U.S. To Lift HIV Travel Ban


U.S. to lift HIV travel ban The Obama administration has announced it will drop HIV from the list of diseases that prevent visitors from entering the country, beginning on Jan. 1, 2010.

The ban was first introduced in 1987 and, among other things, required those who aspired to immigrate to the U.S. to submit to HIV testing.

In announcing the step, President Obama said that "we talk about reducing the stigma of this disease, yet we have treated a visitor living with it as a threat," quoted by the Voice of America.

He also added that it was inconsistent with America’s status as a leader in research on AIDS and its efforts to stem the pandemic to bar people who are HIV-positive from entering the country.

The move was praised by interest groups such as The Lesbian & Gay Foundation from the UK whose representative Andrew Gilliver expressed his hope that "by lifting the negative stigma associated with the ban, hopefully this long overdue move will inspire others to fight HIV stigma in a similar way."

The foundation has cited data from the advocacy group Immigration Equality which suggest that 11 other countries ban HIV-positive travelers and immigrants, and they include Armenia, Brunei, Iraq, Libya, Moldova, Oman, Qatar, Russia, Saudi Arabia, South Korea and Sudan.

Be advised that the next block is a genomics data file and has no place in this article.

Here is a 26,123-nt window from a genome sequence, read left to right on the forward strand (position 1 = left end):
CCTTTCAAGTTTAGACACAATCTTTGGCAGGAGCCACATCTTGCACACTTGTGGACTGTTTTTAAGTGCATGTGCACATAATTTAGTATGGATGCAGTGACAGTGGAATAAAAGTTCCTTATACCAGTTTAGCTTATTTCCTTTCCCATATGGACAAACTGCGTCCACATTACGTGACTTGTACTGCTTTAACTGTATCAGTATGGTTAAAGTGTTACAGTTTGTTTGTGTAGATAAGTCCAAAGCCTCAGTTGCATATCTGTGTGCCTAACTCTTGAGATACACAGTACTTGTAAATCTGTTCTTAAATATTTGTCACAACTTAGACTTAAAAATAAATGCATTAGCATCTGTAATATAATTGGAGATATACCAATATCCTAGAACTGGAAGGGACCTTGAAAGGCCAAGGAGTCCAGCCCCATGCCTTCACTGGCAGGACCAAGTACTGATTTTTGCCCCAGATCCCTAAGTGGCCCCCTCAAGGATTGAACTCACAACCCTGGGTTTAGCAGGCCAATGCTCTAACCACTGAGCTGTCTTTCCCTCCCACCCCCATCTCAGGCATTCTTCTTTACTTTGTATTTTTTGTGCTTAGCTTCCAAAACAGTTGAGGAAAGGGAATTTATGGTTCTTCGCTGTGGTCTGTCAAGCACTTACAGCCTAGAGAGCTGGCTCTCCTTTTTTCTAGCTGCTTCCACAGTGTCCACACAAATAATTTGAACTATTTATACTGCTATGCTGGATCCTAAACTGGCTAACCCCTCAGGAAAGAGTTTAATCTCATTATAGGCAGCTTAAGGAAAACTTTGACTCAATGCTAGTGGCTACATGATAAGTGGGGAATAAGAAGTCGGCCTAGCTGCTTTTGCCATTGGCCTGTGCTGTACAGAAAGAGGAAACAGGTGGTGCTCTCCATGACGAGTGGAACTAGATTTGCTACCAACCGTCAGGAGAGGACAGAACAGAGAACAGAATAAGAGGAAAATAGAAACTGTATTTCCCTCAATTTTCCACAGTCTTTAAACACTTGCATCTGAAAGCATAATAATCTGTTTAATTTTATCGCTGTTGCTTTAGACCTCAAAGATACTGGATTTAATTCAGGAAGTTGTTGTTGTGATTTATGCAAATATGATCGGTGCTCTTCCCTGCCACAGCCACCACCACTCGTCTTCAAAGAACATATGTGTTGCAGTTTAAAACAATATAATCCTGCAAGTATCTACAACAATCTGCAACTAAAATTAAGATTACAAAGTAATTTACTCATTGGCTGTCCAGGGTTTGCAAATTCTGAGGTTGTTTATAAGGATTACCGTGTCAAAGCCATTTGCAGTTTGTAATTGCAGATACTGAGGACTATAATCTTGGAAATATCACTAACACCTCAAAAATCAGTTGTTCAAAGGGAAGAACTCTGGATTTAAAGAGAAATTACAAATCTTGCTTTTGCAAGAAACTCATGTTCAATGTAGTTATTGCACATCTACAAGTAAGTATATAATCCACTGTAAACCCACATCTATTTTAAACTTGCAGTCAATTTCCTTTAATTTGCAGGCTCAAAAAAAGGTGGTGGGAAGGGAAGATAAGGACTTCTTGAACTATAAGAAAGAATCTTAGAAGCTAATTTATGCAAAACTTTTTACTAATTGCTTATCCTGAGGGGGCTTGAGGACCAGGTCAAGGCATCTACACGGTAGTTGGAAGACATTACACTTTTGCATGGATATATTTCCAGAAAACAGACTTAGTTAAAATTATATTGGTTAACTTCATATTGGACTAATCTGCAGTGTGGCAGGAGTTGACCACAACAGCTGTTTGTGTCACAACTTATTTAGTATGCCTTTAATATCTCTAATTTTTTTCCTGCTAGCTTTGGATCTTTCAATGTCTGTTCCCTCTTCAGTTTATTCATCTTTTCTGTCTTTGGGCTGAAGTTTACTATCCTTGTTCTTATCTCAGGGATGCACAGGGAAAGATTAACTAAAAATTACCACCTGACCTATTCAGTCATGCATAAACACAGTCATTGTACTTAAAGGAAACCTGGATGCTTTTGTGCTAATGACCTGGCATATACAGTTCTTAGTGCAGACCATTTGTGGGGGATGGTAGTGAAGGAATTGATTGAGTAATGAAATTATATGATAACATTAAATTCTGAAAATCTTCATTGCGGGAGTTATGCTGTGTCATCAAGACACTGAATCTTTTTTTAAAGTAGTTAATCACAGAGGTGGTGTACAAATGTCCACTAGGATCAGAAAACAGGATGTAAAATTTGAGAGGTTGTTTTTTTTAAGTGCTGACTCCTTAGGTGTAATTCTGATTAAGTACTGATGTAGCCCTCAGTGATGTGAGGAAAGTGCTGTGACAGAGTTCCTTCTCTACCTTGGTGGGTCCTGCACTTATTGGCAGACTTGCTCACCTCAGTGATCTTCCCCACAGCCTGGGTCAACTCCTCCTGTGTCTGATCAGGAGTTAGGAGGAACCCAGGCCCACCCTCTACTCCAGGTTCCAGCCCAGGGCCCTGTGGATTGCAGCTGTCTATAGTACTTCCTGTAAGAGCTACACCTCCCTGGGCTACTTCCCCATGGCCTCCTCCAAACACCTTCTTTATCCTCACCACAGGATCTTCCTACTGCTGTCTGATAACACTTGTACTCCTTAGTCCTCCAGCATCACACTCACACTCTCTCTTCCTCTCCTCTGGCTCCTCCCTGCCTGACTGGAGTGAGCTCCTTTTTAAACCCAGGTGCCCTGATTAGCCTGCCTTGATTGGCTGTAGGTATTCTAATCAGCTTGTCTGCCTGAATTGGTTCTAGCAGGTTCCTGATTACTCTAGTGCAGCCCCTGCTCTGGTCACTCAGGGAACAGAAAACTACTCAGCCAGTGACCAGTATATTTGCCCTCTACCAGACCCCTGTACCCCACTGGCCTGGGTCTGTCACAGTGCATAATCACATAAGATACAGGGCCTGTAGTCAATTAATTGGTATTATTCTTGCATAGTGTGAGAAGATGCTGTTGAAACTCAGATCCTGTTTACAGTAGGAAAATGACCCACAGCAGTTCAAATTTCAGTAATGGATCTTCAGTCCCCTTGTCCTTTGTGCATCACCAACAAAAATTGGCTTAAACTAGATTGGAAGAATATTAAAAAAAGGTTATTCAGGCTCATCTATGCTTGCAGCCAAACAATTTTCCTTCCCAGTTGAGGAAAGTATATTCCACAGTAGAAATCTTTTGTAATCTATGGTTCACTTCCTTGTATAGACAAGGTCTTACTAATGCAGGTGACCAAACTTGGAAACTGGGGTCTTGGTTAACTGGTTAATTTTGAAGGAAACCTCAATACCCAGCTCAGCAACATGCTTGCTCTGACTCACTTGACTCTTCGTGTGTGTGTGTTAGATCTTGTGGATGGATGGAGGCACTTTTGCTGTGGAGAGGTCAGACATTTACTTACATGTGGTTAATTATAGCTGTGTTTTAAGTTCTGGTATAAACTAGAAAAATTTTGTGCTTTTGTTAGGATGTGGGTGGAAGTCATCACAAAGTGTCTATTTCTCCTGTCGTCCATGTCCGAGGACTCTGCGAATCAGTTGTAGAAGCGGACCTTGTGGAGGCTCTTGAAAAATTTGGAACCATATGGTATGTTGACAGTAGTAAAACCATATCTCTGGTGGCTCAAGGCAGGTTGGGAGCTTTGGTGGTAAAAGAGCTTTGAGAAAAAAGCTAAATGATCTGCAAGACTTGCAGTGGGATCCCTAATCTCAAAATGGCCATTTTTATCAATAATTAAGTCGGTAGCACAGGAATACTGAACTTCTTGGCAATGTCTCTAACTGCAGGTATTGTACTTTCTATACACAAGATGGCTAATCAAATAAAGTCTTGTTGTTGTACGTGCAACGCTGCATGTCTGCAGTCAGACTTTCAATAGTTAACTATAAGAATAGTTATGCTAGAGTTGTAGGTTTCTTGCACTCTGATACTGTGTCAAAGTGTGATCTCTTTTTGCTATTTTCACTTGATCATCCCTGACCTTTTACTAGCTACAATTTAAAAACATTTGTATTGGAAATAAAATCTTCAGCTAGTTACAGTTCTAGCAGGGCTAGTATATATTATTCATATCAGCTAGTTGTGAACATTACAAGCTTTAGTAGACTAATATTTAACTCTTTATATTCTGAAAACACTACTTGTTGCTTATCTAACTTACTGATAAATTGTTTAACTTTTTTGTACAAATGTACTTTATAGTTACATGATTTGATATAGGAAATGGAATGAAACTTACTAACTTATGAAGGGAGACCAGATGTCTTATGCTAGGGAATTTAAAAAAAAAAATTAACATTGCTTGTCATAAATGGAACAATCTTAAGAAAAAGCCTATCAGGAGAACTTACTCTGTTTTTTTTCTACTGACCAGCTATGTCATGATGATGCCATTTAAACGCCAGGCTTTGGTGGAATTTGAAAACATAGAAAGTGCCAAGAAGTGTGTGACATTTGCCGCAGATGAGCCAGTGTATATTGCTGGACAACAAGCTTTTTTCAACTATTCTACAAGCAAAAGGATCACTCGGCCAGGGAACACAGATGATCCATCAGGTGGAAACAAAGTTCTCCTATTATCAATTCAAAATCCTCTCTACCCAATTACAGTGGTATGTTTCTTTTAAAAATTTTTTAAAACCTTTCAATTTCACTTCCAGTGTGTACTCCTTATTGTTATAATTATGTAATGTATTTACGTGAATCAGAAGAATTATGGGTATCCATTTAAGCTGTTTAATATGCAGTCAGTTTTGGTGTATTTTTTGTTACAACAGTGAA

Personal Liberty

Special To Personal Liberty

You Sound Off! is written by our readers and appears the last Wednesday of each month. If you would like to submit an article or letter to the editor for consideration for You Sound Off!, send it to yousoundoff@personalliberty.com by the Friday before the last Wednesday of the month. To be considered, a submission should be 750 words or less and must include the writer's name, address and a telephone number. Only the writer's name will be published. Anonymous submissions will not be considered.

Join the Discussion

Comment Policy: We encourage an open discussion with a wide range of viewpoints, even extreme ones, but we will not tolerate racism, profanity or slanderous comments toward the author(s) or comment participants. Make your case passionately, but civilly. Please don't stoop to name calling. We use filters for spam protection. If your comment does not appear, it is likely because it violates the above policy or contains links or language typical of spam. We reserve the right to remove comments at our discretion.